Vauxhall: Business Secretary hopeful over car plant future

Vauxhall: Business Secretary hopeful over car plant future

The Business Secretary has said he is “hopeful we can reach a satisfactory conclusion” over the fate of Vauxhall’s Ellesmere Port plant.

Kwasi Kwarteng told the Commons a number of meetings had taken place with Vauxhall’s parent company, Stellantis.

More than 1,000 people work at the Cheshire site – with many more in the supply chain.

The government is “100% committed to making sure those jobs stay”, Mr Kwarteng said.

Stellantis has been in talks with the government for weeks about the plant, which makes the Astra car.

Responding to an urgent question brought by former Business Secretary Greg Clark, Mr Kwarteng said he had also held a meeting with the Unite union boss Len McCluskey.

Speculation over the future of the site and its workers has been mounting since the merger of PSA and Fiat-Chrysler created a new automotive superpower.

It is thought Stellantis is seeking financial incentives to make a fully electric car at the factory. But there are fears Stellantis may close it entirely.

Stellantis bosses have also voiced concerns about the UK’s decision to bring forward a ban on new petrol and diesel cars to 2030. Its boss Carlos Tavares recently referred to the decision as “brutal” and said it might make more sense to move future electric production closer to its biggest market in the European Union (EU).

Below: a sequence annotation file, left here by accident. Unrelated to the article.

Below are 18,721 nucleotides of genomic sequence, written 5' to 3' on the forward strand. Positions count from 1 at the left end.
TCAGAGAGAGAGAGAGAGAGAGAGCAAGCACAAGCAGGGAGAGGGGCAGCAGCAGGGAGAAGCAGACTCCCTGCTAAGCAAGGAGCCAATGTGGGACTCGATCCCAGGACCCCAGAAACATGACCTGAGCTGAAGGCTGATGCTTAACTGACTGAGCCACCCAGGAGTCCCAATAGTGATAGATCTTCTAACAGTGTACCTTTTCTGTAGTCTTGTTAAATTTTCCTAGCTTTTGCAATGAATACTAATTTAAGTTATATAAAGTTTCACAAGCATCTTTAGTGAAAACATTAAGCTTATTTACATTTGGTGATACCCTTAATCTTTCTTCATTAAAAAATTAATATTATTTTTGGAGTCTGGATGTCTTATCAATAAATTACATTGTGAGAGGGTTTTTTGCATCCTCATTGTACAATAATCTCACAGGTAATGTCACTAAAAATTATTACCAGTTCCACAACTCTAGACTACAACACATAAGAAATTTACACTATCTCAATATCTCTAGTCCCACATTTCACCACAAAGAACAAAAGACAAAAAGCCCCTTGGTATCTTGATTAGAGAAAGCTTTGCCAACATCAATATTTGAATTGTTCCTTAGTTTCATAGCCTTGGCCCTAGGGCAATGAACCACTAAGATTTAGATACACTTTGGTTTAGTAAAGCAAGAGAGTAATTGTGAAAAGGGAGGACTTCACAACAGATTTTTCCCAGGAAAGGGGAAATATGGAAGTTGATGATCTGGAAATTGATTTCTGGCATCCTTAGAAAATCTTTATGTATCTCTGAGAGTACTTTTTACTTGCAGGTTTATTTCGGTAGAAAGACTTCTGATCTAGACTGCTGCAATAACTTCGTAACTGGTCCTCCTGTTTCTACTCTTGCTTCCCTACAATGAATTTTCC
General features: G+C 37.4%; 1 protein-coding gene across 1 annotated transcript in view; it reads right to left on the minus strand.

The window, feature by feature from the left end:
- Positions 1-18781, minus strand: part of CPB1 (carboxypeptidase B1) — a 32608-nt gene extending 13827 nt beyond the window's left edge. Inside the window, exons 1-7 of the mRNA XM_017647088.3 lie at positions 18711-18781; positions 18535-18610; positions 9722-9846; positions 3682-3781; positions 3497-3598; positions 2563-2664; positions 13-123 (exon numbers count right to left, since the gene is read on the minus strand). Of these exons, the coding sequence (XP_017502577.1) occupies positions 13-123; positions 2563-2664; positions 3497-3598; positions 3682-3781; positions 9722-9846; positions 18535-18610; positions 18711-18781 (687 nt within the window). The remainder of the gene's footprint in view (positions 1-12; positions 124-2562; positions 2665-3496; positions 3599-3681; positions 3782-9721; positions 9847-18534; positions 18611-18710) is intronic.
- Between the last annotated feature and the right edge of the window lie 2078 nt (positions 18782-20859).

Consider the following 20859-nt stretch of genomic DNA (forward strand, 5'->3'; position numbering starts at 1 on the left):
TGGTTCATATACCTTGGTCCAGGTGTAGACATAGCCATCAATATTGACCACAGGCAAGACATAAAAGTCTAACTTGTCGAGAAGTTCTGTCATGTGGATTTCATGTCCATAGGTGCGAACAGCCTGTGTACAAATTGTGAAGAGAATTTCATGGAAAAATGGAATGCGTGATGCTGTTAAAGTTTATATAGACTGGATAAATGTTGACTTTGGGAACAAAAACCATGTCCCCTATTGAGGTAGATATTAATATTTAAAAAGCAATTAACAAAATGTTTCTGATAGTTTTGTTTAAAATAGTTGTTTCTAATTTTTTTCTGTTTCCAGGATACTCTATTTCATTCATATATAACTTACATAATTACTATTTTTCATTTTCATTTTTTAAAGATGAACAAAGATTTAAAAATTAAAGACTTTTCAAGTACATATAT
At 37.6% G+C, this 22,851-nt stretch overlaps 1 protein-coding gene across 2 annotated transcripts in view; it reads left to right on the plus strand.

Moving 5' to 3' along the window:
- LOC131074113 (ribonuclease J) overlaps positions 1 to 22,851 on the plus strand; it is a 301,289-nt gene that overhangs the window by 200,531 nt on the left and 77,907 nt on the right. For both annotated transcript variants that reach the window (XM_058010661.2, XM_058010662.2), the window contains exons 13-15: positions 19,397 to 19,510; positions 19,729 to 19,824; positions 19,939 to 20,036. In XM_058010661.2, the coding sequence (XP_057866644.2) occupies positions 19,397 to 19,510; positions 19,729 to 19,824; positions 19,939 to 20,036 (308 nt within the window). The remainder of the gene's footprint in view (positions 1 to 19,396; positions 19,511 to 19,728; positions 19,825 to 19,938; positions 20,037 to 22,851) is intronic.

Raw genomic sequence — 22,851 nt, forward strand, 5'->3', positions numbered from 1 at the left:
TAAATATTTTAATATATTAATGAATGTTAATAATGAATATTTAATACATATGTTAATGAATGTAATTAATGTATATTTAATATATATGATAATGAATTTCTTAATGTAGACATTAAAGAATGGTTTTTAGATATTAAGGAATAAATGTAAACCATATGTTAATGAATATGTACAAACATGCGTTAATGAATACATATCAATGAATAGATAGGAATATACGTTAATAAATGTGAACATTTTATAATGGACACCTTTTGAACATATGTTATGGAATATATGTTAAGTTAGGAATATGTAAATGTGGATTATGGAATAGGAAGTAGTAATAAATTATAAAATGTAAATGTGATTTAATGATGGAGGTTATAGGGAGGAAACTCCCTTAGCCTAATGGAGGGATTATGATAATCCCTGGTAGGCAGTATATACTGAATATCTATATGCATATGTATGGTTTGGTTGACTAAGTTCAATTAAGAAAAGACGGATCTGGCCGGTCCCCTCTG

Mr Kwarteng said on Monday that he wanted to see a “successful renewed commitment” to Ellesmere Port from the company, in the way that it committed to investment at its site in Luton, where it makes vans.

Throughout the session in the Commons, a number of MPs expressed concerns over the speed of the development, and investment in, battery manufacturing sites in the UK, compared to other countries.

Greg Clark, Conservative MP for Tunbridge Wells, told the Business Secretary: “A laissez-faire approach won’t do it, neither will just general encouragement”.

He added that it requires “sleeves rolled up, and concrete action to be taken now between government and industry, just as was the case with vaccines”.

Lucy Powell, shadow minister for business, said the future of Ellesmere Port was in the government’s hands and that it would be a “tragedy” if it closed.

She argued the UK needed a world-leading gigafactory to make electric car batteries, adding: “It’s no wonder that international companies like Stellantis are looking at their long-term investments and wanting more from the government.”

Mr Kwarteng said the government was “100% committed” to having UK-based gigafactories and that conversations were taking place with local communities and leaders across the country on where they should be based.

He also pointed to the previously-announced £500m support package for the electrification of vehicles and their supply chains over the next four years.

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